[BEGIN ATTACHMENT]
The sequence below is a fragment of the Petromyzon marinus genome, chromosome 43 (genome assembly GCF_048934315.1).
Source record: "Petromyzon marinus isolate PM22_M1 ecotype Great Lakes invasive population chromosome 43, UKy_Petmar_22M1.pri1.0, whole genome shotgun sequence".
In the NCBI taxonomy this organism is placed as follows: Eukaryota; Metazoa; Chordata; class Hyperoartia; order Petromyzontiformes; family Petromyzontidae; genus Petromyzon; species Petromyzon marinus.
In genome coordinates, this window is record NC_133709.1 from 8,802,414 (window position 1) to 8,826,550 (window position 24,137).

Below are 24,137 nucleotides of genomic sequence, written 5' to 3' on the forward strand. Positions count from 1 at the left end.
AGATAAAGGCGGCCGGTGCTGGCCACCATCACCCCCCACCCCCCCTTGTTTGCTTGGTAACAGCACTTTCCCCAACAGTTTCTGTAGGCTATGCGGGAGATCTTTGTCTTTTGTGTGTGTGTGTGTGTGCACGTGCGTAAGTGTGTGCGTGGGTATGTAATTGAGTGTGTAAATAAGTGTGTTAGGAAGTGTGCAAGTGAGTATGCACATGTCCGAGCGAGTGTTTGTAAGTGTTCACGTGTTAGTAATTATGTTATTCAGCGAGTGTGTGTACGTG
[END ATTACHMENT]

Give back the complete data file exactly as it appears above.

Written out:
The sequence below is a fragment of the Petromyzon marinus genome, chromosome 43 (genome assembly GCF_048934315.1).
Source record: "Petromyzon marinus isolate PM22_M1 ecotype Great Lakes invasive population chromosome 43, UKy_Petmar_22M1.pri1.0, whole genome shotgun sequence".
In the NCBI taxonomy this organism is placed as follows: Eukaryota; Metazoa; Chordata; class Hyperoartia; order Petromyzontiformes; family Petromyzontidae; genus Petromyzon; species Petromyzon marinus.
In genome coordinates, this window is record NC_133709.1 from 8,802,414 (window position 1) to 8,826,550 (window position 24,137).

Below are 24,137 nucleotides of genomic sequence, written 5' to 3' on the forward strand. Positions count from 1 at the left end.
AGATAAAGGCGGCCGGTGCTGGCCACCATCACCCCCCACCCCCCCTTGTTTGCTTGGTAACAGCACTTTCCCCAACAGTTTCTGTAGGCTATGCGGGAGATCTTTGTCTTTTGTGTGTGTGTGTGTGTGCACGTGCGTAAGTGTGTGCGTGGGTATGTAATTGAGTGTGTAAATAAGTGTGTTAGGAAGTGTGCAAGTGAGTATGCACATGTCCGAGCGAGTGTTTGTAAGTGTTCACGTGTTAGTAATTATGTTATTCAGCGAGTGTGTGTACGTG